illustration of Antony and Cleopatra facing each other with a snake wrapped around their necks

Antony and Cleopatra

by William Shakespeare

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How do Antony and Caesar develop throughout the play?

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Mark Antony gradually succumbs to the ostentatious luxury of Egypt and the seductive allure of its beautiful queen, Cleopatra. In doing so, he earns the contempt of many of his fellow Romans. Noble Roman warriors are supposed to be hard, manly, and spartan. They're not supposed to throw themselves into lives of unabashed indulgence and allow themselves to be ruled by women, least of all foreign women. Yet that is precisely what Mark Antony does, and in the process becomes somehow less Roman as a consequence.

Octavius, on the other hand, likes to portray himself as an unstinting champion of Roman values. He manipulates traditional Roman xenophobia and misogyny to paint an unflattering portrait of Mark Antony as a kept man who's sold his soul for a life of ease and luxury. Octavius doesn't really change throughout the course of the play, and this is undoubtedly one of his great strengths. Unlike Mark Antony, he hasn't been distracted from his single-minded goal of consolidating his power at Rome. He can therefore turn all his attention to defeating his former colleague and his Egyptian queen.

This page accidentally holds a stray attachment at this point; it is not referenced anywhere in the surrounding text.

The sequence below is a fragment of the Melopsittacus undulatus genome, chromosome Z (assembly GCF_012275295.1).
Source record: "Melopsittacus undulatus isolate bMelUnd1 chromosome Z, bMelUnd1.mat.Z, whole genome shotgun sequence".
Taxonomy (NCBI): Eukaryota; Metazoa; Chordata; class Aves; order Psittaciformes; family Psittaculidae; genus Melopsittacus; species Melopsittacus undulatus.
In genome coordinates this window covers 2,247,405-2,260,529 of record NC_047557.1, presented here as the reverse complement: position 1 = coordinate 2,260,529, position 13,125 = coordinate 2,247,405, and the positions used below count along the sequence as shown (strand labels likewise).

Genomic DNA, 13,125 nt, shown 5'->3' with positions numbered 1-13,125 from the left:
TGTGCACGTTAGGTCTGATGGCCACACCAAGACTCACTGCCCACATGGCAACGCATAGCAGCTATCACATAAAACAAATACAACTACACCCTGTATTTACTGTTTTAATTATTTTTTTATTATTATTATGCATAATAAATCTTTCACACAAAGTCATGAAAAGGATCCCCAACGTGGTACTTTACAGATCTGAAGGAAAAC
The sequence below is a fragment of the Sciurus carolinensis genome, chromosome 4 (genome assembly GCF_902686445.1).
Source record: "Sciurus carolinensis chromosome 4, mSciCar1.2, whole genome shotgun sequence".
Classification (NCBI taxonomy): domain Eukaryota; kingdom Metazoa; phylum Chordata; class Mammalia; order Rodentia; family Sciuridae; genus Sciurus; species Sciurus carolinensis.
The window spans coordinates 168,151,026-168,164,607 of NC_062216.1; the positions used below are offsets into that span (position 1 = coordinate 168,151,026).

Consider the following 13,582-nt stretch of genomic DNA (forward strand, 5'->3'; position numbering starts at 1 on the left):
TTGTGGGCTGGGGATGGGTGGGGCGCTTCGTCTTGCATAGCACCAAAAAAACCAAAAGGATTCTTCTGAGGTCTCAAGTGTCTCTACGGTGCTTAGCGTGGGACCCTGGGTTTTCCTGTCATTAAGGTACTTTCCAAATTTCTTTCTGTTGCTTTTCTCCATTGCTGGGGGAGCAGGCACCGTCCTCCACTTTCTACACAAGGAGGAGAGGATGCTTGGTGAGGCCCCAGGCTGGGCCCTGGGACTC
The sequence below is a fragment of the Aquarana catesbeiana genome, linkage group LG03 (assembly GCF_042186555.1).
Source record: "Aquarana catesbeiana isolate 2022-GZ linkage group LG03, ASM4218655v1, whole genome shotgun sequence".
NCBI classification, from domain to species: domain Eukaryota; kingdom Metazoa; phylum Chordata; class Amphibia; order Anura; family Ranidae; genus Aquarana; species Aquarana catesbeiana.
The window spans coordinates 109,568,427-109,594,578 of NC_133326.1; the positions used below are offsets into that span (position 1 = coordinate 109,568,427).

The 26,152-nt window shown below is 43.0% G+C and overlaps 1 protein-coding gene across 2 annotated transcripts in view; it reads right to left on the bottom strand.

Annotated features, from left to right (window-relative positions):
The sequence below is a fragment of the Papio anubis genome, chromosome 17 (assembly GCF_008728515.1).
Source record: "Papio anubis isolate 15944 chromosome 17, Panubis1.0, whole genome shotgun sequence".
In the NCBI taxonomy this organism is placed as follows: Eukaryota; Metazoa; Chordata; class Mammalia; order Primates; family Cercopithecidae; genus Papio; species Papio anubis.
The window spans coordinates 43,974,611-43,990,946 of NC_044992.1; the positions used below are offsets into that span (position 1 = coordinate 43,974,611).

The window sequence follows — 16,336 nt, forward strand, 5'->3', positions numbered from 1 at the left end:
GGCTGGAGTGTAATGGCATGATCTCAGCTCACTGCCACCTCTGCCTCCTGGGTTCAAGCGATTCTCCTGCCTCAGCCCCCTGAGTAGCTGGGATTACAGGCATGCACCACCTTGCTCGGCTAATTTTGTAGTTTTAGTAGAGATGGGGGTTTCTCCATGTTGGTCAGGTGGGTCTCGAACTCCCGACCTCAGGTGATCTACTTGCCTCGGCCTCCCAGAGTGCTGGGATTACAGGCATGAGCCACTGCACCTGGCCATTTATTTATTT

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There are several differences between Marc Antony and Octavius Caesar as they change through William Shakespeare's play. The main difference is that at the end Antony dies and Octavius lives.

Octavius probably changes less because he resolutely pursues his ambition to be sole leader of Rome rather than one triumvir. He understands the need for combined strategy and military might. He almost loses by underestimating Cleopatra, but comes out all right. He pays tribute to Antony as a hero despite his lapses.

Antony seems to be in over his head. Trusted with command of the western areas and aiming to rule Egypt as well, he allows himself to get sidelined by his affair with the Queen of the Nile. His weakness for love and beauty prove his undoing. When he has the chance to strengthen the empire and solidify his own position by marrying Octavia, Caesar's sister, he does so—but then betrays them both. Hearing that Cleopatra is dead, he kills himself. However, she is still alive, so he gets to join his love one last time before they both die.

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